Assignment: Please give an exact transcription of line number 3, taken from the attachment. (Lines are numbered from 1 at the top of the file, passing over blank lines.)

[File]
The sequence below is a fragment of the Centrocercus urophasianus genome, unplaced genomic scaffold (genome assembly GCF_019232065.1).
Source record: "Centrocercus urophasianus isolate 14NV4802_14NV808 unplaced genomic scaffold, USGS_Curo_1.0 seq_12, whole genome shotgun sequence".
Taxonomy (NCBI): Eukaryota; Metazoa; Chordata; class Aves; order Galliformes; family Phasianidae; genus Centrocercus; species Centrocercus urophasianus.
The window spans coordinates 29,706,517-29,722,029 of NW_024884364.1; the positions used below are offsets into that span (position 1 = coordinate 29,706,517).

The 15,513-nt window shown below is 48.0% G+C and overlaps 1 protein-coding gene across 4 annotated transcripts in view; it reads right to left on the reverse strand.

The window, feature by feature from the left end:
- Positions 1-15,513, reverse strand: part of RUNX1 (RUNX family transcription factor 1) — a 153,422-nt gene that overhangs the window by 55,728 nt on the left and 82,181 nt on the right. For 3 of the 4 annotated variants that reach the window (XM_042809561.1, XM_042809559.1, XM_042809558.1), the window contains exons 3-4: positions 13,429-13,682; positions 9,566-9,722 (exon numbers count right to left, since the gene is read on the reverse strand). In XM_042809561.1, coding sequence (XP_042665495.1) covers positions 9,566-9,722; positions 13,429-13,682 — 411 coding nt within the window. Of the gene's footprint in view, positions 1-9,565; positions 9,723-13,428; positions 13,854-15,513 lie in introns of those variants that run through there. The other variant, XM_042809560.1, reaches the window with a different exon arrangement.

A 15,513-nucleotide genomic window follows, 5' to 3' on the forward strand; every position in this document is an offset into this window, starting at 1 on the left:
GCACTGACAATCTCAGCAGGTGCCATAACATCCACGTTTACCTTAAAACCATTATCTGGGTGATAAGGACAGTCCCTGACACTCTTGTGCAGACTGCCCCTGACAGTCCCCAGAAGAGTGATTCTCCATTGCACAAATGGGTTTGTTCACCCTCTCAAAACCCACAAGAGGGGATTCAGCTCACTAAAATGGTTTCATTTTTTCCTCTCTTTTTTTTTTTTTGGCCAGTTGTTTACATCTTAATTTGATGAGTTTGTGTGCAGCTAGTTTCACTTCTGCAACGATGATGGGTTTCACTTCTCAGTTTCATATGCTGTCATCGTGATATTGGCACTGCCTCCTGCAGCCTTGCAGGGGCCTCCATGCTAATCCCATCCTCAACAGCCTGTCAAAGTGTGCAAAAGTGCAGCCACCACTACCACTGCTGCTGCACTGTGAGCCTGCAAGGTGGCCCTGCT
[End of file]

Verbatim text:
Taxonomy (NCBI): Eukaryota; Metazoa; Chordata; class Aves; order Galliformes; family Phasianidae; genus Centrocercus; species Centrocercus urophasianus.